Fall into Cooking Featured Recipe from Sarabeth Levine's Sarabeth's Bakery: Chocolate Chubbies
I have been making this cookie for close to 30 years, and not a day goes by that we don’t make them and sell every last one. It’s the most asked for recipe in the book. What I love about these cookies is that if you eat them soon after they come out of the oven the chocolate chips are so meltingly delicious, it’s like being in chocolate heaven. --Sarabeth Levine
Makes about 2 dozen cookies
8 tablespoons (1 stick) unsalted butter, cut into ½-inch cubes
9 ounces semisweet or bittersweet chocolate (no more than 62% cacao), finely chopped
3 ounces unsweetened chocolate, finely chopped
½ cup unbleached all-purpose flour
½ teaspoon baking powder
¼ teaspoon fine sea salt
3 large eggs, at room temperature
1 ¼ cups superfine sugar
2 teaspoons pure vanilla extract
2 cups (12 ounces) semisweet chocolate chips
1 ½ cups (5 ½ ounces) coarsely chopped pecans
1 ¼ cups (4 ½ ounces) coarsely chopped walnuts
Position racks in the center and top third of the oven and preheat to 350°F. Line two half-sheet pans with parchment paper.
Bring 1 inch of water to a simmer in a medium saucepan over low heat. Put the butter in a wide, heatproof bowl, and melt the butter over the hot water in the saucepan. Add the semisweet and unsweetened chocolate, stirring often, until melted and the mixture is smooth. Remove the bowl from the heat and let stand, stirring occasionally, until cooled slightly but still warm, about 5 minutes.
Sift the flour, baking powder, and salt together into a medium bowl. Whip the eggs in the bowl of a heavy-duty stand mixer fitted with the whisk attachment on medium-high speed until the eggs are foamy and lightly thickened, about 30 seconds. Increase the speed to high and gradually add the sugar, then the vanilla. Whip until the eggs are very thick and pale yellow, about 3 minutes. Reduce the mixer speed to medium and beat in the tepid chocolate, making sure it is completely incorporated. Change to the paddle attachment and reduce the mixer speed to low. Gradually add the flour mixture. Remove the bowl from the mixer. Using a wooden spoon, stir in the chocolate chips, pecans, and walnuts, making sure the chunky ingredients are evenly distributed at the bottom of the bowl.The dough will be somewhat soft.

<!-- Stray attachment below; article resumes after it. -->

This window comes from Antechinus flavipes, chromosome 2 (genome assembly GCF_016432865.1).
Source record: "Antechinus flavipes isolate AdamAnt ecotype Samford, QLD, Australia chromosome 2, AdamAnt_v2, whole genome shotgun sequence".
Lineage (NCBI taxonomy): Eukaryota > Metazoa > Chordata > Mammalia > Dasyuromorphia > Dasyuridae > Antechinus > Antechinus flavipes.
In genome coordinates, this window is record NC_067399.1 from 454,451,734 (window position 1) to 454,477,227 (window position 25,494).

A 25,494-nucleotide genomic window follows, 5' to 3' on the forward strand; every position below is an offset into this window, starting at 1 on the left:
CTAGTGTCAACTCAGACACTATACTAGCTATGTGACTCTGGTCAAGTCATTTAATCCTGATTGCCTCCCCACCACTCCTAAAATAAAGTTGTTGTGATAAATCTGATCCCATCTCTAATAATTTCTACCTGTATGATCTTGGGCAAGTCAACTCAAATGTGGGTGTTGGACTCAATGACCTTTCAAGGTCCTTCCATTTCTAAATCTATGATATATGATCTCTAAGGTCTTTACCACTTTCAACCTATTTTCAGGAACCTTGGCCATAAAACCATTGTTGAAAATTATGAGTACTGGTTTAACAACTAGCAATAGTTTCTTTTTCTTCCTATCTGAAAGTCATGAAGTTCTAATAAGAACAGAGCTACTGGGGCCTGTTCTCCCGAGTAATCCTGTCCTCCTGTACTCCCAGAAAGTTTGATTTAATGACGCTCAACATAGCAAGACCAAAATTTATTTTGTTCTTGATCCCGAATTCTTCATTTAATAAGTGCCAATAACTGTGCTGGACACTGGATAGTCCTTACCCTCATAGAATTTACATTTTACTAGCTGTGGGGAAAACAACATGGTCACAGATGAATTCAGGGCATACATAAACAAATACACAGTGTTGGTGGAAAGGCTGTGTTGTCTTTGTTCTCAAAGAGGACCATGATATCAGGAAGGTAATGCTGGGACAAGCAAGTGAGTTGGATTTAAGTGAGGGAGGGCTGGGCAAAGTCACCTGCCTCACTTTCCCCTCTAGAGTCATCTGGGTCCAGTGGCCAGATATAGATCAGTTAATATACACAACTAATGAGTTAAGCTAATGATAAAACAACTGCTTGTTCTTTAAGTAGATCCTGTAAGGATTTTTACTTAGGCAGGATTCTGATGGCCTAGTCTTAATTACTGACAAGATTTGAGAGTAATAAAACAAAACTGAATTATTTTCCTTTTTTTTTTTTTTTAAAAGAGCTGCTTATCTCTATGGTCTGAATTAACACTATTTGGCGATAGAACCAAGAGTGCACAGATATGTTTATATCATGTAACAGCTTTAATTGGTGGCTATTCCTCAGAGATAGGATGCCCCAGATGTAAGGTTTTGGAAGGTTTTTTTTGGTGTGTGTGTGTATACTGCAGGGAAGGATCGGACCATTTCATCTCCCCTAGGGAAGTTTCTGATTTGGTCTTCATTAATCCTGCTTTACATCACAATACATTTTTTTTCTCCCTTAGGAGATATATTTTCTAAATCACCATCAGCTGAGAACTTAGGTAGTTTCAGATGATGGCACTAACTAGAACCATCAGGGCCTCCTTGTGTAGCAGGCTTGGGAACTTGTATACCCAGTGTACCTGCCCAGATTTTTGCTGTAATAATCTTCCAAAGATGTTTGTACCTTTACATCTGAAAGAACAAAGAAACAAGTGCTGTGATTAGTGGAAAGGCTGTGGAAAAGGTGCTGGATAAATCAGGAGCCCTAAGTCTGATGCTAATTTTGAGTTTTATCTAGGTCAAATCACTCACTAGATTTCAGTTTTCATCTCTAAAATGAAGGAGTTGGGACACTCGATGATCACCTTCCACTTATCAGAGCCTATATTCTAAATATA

Using a 2-inch ice-cream scoop, portion the batter onto the prepared pans, placing the cookies about 1 ½ inches apart. Bake the cookies immediately—if you wait, they won’t be shiny after baking. Bake, switching the position of the pans from top to bottom and front to back about halfway through baking, until the cookies are set around the edges (if you lift a cookie from the pan, the edges should release easily, even if the center of the cookie seems underdone), 17 to 20 minutes. Do not overbake. Cool completely on the baking pans. (The cookies can be stored in an airtight container at room temperature, with the layers separated by parchment paper, for up to 3 days.)
From Publishers Weekly
Starred Review. From her modest beginnings selling fruit spreads, jams, and preserves in specialty shops and opening a bakery café "on what was then a distinctly inelegant Amsterdam Avenue on Manhattan's Upper West Side," the James Beard Award-winning pastry chef's star, like her dough, continues to rise. These days, Levine focuses on growing her brand and expanding into a number of other New York neighborhoods and Key West, Fla. Now, in her first cookbook, she gives a historical overview of Sarabeth's and offers scrumptious descriptions of the baked treats she and her staff regularly make. Chapters cover morning pastries, muffins, breads, pies, cakes, and cookies in great detail. Though recipes calling for homemade puff pastry or croissant dough may prove too complicated for the average home cook, they provide a challenge to the ambitious. Sections on spoon desserts like Crème Brûlée, chocolate and bread puddings, ice creams and sorbets, and spreadable fruits (the item that helped Levine launch Sarabeth's three decades ago) add to the appeal of this handsome volume. Photos.